Stuhr Museum houses over 140,000 2D and 3D objects in our collection. With over 200 acres of property and over 100 structures on the museum grounds, Stuhr Museum exhibits numerous artifacts at any one time. Each of the objects on exhibit illustrate a unique component of the history of the Hall County and Central Nebraska region from the 1840s until 1930 and the individuals who called this region of the country their home. The famous Stuhr building, named for the founder of the museum Leo Stuhr, was created by renowned architect Edward Durell Stone. His son, Edward Durell Stone Jr., worked with his father to design the iconic landscape which surrounds the museum on all sides with water. The building is home to 15 permanent exhibits made up of historic Hall County artifacts, as well as 10 yearly rotating exhibits that highlight a variety of topics in either history or local artists and artwork.
Many other buildings on Stuhr Museum grounds exhibit artifacts from different aspects of Hall County life and history. The Gus Fonner Memorial Rotunda houses the immense historical artifact collection of former Stuhr Museum benefactor Gus Fonner. The architecture of this building offers a clue to the contents exhibited inside, as the Rotunda was designed in the shape of a spoked, pioneer wagon wheel. The Fonner collection consists of 19th and early 20th century artifacts from the Western United States and is truly a sight to behold. The collection is comprised of military and civilian weapons, Southwestern United States Native American clothing, pottery and artwork, and accessories from the American home at the turn of the 20th century.
The STEAM Learning Center is located in its own building on the Stuhr Museum grounds as a salute to agriculture in the history of Nebraska. This collection of antique tractors, large farm equipment, and automobiles dates to the late 19th and early 20th centuries and is well known throughout the state and country as the home of several highly rare agricultural artifacts of this region and era. Each of the vehicles exhibited in this collection are in excellent condition and were driven into place in the building that they are currently displayed in. The building is also home to interactive, hands-on activities based on science, technology, engineering, art and math in order to help connect learners of all ages to the systems from the past that have paved the way for modern agricultural technology.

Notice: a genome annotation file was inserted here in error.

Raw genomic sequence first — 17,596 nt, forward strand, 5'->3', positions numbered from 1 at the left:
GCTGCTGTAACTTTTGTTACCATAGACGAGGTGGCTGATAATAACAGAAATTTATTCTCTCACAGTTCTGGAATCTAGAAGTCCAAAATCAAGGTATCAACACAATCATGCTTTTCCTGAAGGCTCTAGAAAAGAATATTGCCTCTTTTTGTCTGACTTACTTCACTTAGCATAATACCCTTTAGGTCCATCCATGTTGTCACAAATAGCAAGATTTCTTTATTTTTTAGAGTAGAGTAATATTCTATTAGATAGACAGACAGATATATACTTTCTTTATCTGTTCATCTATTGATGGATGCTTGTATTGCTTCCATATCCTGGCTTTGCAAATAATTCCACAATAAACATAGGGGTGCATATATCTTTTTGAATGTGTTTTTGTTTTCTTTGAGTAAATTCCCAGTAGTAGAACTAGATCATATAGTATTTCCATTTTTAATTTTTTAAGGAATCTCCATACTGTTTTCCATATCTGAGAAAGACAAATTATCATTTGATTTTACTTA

The photography collection at Stuhr Museum is comprised of some 50,000 photographs of the Hall County and Central Nebraska region. Over 28,000 of these photos originate from the work of long time Grand Island Nebraska photographer Julius Leschinsky, as Stuhr Museum houses the original glass plate negatives from his career. There are also sizeable collections of photographs from Hall County photographers Michael Murphy, Henry Locke, and Jack Bailey. These photographs capture diverse scenes from everyday life in Nebraska during the late 19th and early 20th centuries. The photos document scenes from rural and urban settings; portrait photographs of men, women, and children from all walks of life; historic buildings and the businesses once housed within them; countless social and fraternal organizations; and all manner of heartfelt moments between friends and loved ones. The Stuhr Museum photography collection is a priceless treasure that all residents of central Nebraska are lucky to have available to them.
If you are interested in donating an item to the Stuhr Museum, please read the policy and procedures outlined below.